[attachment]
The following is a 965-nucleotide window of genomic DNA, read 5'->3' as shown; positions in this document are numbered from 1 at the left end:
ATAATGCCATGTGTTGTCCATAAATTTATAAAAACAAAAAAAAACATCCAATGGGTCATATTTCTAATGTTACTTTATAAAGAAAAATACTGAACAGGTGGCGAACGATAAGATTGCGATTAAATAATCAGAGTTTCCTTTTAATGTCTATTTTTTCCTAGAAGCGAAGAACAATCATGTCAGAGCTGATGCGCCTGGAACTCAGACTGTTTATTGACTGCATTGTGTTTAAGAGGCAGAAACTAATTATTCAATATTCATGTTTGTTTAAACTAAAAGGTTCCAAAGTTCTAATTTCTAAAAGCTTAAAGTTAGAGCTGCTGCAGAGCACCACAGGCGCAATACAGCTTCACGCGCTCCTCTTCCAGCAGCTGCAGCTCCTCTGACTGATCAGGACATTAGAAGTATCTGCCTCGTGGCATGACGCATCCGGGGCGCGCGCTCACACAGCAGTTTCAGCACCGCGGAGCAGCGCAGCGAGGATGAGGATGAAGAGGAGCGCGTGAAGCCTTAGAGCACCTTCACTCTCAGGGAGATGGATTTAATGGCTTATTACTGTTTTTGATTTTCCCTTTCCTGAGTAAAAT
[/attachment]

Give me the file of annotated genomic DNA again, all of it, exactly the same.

The following is a 965-nucleotide window of genomic DNA, read 5'->3' as shown; positions in this document are numbered from 1 at the left end:
ATAATGCCATGTGTTGTCCATAAATTTATAAAAACAAAAAAAAACATCCAATGGGTCATATTTCTAATGTTACTTTATAAAGAAAAATACTGAACAGGTGGCGAACGATAAGATTGCGATTAAATAATCAGAGTTTCCTTTTAATGTCTATTTTTTCCTAGAAGCGAAGAACAATCATGTCAGAGCTGATGCGCCTGGAACTCAGACTGTTTATTGACTGCATTGTGTTTAAGAGGCAGAAACTAATTATTCAATATTCATGTTTGTTTAAACTAAAAGGTTCCAAAGTTCTAATTTCTAAAAGCTTAAAGTTAGAGCTGCTGCAGAGCACCACAGGCGCAATACAGCTTCACGCGCTCCTCTTCCAGCAGCTGCAGCTCCTCTGACTGATCAGGACATTAGAAGTATCTGCCTCGTGGCATGACGCATCCGGGGCGCGCGCTCACACAGCAGTTTCAGCACCGCGGAGCAGCGCAGCGAGGATGAGGATGAAGAGGAGCGCGTGAAGCCTTAGAGCACCTTCACTCTCAGGGAGATGGATTTAATGGCTTATTACTGTTTTTGATTTTCCCTTTCCTGAGTAAAAT